Colorado Rockies Can (And Should) Wait A Bit On Jon Gray


Mar 1, 2015; Scottsdale, AZ, USA; Colorado Rockies pitcher J. Gray poses for a portrait during photo day at Salt River Fields. Mandatory Credit: Mark J. Rebilas-USA TODAY Sports

Jon Gray will be up in the big leagues very, very soon, but there’s no rush for the Colorado Rockies to call him up in the next two weeks just because of public sentiment. 

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State your unpopular opinion, eh? This is nothing against the folks around the Rockies (like some of our staff here!) who argue it’s time to see Jon Gray in the big leagues, and he is on the fast track to do so at some point this year. Make no mistake about it, he will be a big leaguer before the year is up.

But with the Rockies only in mid-June and already struggling, and Gray doing well but not clearly dominant in AAA Albuquerque, what’s the harm in leaving him in the Pacific Coast League for another few weeks to hone his craft?

I don’t have an airtight argument based on sabermetrics on why Gray should stay in AAA, but more of a feel as I see the Rockies’ year unfolding — is Gray going to come up and be a difference maker to push this team to the playoffs or something? (The answer is obviously no, considering the Rockies won’t come close to the playoffs regardless of how well Gray pitches.)

Could Gray come up to Denver in the next few weeks, get hit hard, and leave the Rockies with a conundrum over whether to send him back down to AAA in July? Sure, anything is possible – and it’s that (pessimistic) option I am more focused on than Gray’s potential success in the big leagues.

It’s not a perfect comparison, but last season the Rockies brought up Eddie Butler after only one AAA start, and he was hit hard in the big leagues, giving up 23 hits and seven walks — against just three strikeouts — in 16 innings before getting injured. Granted, the injury wasn’t serious, but something like that happening to the Rockies again, for the second time in two years, would be a buzzkill. (Though, I know, any hypothetical injury is as likely in AAA as it is in the big leagues, and hypotheticals are dumb things to argue.)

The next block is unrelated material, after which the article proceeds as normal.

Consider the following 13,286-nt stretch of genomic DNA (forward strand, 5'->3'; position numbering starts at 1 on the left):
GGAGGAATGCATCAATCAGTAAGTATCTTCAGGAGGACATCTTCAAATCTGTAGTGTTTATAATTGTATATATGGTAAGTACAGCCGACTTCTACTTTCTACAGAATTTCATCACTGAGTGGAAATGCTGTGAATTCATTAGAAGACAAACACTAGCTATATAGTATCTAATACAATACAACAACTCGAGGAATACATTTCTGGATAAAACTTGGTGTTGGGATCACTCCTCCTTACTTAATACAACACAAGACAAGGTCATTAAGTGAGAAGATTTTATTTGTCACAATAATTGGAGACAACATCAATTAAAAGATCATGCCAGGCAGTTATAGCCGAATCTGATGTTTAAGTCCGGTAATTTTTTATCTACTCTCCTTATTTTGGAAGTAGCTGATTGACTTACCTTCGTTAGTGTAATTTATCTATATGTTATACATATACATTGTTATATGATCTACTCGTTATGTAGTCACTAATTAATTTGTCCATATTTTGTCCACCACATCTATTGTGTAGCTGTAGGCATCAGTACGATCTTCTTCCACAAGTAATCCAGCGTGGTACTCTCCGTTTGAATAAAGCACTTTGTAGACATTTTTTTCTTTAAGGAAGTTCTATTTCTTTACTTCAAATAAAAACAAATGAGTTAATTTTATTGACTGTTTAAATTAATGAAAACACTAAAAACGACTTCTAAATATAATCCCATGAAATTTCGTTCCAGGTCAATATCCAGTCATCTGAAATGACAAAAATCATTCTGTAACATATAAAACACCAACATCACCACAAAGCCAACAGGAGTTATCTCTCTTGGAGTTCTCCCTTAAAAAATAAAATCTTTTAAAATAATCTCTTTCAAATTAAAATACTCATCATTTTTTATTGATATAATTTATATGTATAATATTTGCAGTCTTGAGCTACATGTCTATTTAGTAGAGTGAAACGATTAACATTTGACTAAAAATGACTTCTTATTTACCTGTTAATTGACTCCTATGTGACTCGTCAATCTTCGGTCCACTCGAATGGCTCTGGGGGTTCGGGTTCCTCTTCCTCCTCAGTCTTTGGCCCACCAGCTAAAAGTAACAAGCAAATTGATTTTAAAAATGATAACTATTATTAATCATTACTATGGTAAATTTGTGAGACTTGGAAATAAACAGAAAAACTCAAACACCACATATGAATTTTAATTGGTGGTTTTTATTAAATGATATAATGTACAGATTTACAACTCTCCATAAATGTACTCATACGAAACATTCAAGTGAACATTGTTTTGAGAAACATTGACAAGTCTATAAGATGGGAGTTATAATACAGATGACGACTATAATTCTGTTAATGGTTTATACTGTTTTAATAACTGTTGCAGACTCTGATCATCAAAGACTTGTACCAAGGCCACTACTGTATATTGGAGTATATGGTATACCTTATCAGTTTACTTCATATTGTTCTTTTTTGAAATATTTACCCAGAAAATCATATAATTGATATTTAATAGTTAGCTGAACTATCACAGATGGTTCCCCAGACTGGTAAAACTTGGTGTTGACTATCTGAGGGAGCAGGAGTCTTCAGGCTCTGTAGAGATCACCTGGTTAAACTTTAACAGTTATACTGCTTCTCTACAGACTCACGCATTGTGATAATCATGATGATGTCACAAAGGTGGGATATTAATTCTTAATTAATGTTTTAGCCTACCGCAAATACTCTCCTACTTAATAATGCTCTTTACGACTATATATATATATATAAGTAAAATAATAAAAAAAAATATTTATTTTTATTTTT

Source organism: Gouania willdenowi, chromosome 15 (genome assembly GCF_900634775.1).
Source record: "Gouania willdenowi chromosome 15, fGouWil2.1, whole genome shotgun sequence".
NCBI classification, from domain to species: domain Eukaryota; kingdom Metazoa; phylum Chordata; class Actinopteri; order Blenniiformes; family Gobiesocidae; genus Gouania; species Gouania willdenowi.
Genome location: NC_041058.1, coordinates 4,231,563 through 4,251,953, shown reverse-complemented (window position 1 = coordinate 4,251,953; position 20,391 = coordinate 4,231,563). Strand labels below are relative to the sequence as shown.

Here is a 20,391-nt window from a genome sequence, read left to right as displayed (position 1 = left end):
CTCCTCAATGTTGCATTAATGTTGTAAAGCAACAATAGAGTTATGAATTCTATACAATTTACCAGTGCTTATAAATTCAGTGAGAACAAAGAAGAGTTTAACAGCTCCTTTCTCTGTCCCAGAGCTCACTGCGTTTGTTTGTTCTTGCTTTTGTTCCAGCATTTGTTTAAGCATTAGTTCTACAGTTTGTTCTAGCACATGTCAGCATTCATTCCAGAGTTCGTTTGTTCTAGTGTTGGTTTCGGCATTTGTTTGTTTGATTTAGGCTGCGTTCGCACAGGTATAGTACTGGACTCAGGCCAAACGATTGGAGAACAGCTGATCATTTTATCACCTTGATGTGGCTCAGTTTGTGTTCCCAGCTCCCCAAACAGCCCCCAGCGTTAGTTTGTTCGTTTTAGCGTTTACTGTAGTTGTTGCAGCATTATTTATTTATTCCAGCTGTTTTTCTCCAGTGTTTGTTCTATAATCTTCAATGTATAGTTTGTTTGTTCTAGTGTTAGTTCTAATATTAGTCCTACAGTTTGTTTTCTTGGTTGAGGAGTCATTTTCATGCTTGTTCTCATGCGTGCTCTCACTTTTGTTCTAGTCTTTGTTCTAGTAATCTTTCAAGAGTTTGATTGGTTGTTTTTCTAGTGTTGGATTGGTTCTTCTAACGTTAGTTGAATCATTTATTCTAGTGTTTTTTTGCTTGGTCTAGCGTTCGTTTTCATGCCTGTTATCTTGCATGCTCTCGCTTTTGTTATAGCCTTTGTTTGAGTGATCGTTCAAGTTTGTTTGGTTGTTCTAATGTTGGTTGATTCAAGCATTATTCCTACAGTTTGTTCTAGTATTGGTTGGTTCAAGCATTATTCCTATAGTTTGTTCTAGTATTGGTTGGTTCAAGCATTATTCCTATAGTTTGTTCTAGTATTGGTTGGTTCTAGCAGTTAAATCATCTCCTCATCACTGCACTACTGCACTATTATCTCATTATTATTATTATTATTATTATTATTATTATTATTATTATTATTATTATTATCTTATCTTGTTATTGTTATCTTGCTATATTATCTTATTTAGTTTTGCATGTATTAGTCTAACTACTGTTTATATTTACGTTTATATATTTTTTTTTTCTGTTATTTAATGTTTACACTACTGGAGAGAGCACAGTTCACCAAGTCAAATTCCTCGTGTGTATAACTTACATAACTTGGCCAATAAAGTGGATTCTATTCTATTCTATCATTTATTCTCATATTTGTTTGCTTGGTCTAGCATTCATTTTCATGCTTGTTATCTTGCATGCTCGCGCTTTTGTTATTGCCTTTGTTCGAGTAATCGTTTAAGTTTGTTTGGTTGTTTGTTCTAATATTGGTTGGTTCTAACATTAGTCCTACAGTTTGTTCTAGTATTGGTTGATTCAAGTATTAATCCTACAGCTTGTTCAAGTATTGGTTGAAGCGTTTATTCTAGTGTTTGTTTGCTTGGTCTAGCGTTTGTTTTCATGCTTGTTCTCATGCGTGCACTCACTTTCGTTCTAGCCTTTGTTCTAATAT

The main concern is potential ineffectiveness. Remember, Jon Gray was dominant all of Spring Training before his final start, angling for a spot in the rotation on Opening Day when the Chicago Cubs rattled him in Phoenix and sent him to AAA (where he then had a terrible month of April before figuring things out on the mound).

Could something similar happen again in the big leagues as he adjusts to Major League hitters after his call-up? Absolutely, and it’s no shade to Gray; adjusting to the big leagues is incredibly difficult for virtually every rookie.

And that’s the crux of my (again, pessimistic) argument on Jon Gray: since the Rockies aren’t going anywhere, anyways, and since they have enough depth (the quality of that depth can be debated) in the rotation between Denver and Albuquerque, why push Gray to Coors Field now, only to risk him struggling by the All-Star Game while looking at ten more weeks in the big leagues ahead of him, or a demotion?

If Gray were outwardly dominating in AAA, it’d be one thing. But he’s not; he’s throwing well, but he’s not a man among boys down there (yet).

With that reality, why not give him a smaller window in which to get his first taste of big league action, and bring him up after the All-Star Game? If he struggles by the middle of August, the Rockies can easily hide him on the big league roster while he works in side sessions and rosters are expanded on September 1.

Again, this isn’t a criticism of Gray; he’s thrown well and he is incredibly good. It’s more a question of the Rockies giving him a realistic shot at big league success during his rookie adjustment period(s) and putting him in the best position to succeed.

Is slotting him in the rotation right now, giving him 15+ starts over the remainder of this year the best move? What if he struggles with that; does sending him back down to Albuquerque affect his psyche?

The Rockies aren’t going anywhere this year; what’s wrong with giving Gray a smaller window (eight starts? Ten?) to audition for a big league job next year, rather than heaping the pressure of the rotation on him right now for a team that’s going to suck down the stretch, anyways?

All that being said, I won’t be mad if the Rockies call up Gray in the next week or two. You can certainly make the case that he’s earned it, and considering what the Rockies expect out of him, hey, he’ll get a shot at Coors Field sometime soon. But all things considered, depending on the Rockies’ plan for him, give Gray another month in Albuquerque before making the move to Denver.

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